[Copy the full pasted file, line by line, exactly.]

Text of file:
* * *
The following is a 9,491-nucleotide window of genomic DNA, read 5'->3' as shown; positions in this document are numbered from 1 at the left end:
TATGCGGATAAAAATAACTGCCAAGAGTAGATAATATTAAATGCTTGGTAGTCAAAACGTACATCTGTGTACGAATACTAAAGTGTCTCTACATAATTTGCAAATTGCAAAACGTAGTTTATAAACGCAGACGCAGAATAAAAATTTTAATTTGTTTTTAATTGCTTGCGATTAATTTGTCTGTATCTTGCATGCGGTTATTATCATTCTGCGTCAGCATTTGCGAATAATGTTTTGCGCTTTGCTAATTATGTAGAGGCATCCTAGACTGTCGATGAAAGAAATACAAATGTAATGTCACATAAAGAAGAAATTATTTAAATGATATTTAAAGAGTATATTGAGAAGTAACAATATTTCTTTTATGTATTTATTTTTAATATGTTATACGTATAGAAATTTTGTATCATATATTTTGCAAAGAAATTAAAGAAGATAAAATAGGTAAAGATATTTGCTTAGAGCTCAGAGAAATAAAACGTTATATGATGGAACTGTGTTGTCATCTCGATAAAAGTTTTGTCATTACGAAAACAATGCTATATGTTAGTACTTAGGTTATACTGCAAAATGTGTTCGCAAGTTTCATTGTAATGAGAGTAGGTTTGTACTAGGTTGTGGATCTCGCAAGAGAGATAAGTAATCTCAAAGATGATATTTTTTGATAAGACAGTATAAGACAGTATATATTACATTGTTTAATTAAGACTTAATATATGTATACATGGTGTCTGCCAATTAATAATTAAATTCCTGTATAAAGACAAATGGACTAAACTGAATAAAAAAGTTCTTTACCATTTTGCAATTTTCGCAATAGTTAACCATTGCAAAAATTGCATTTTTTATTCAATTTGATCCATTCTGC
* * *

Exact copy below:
The following is a 9,491-nucleotide window of genomic DNA, read 5'->3' as shown; positions in this document are numbered from 1 at the left end:
TATGCGGATAAAAATAACTGCCAAGAGTAGATAATATTAAATGCTTGGTAGTCAAAACGTACATCTGTGTACGAATACTAAAGTGTCTCTACATAATTTGCAAATTGCAAAACGTAGTTTATAAACGCAGACGCAGAATAAAAATTTTAATTTGTTTTTAATTGCTTGCGATTAATTTGTCTGTATCTTGCATGCGGTTATTATCATTCTGCGTCAGCATTTGCGAATAATGTTTTGCGCTTTGCTAATTATGTAGAGGCATCCTAGACTGTCGATGAAAGAAATACAAATGTAATGTCACATAAAGAAGAAATTATTTAAATGATATTTAAAGAGTATATTGAGAAGTAACAATATTTCTTTTATGTATTTATTTTTAATATGTTATACGTATAGAAATTTTGTATCATATATTTTGCAAAGAAATTAAAGAAGATAAAATAGGTAAAGATATTTGCTTAGAGCTCAGAGAAATAAAACGTTATATGATGGAACTGTGTTGTCATCTCGATAAAAGTTTTGTCATTACGAAAACAATGCTATATGTTAGTACTTAGGTTATACTGCAAAATGTGTTCGCAAGTTTCATTGTAATGAGAGTAGGTTTGTACTAGGTTGTGGATCTCGCAAGAGAGATAAGTAATCTCAAAGATGATATTTTTTGATAAGACAGTATAAGACAGTATATATTACATTGTTTAATTAAGACTTAATATATGTATACATGGTGTCTGCCAATTAATAATTAAATTCCTGTATAAAGACAAATGGACTAAACTGAATAAAAAAGTTCTTTACCATTTTGCAATTTTCGCAATAGTTAACCATTGCAAAAATTGCATTTTTTATTCAATTTGATCCATTCTGC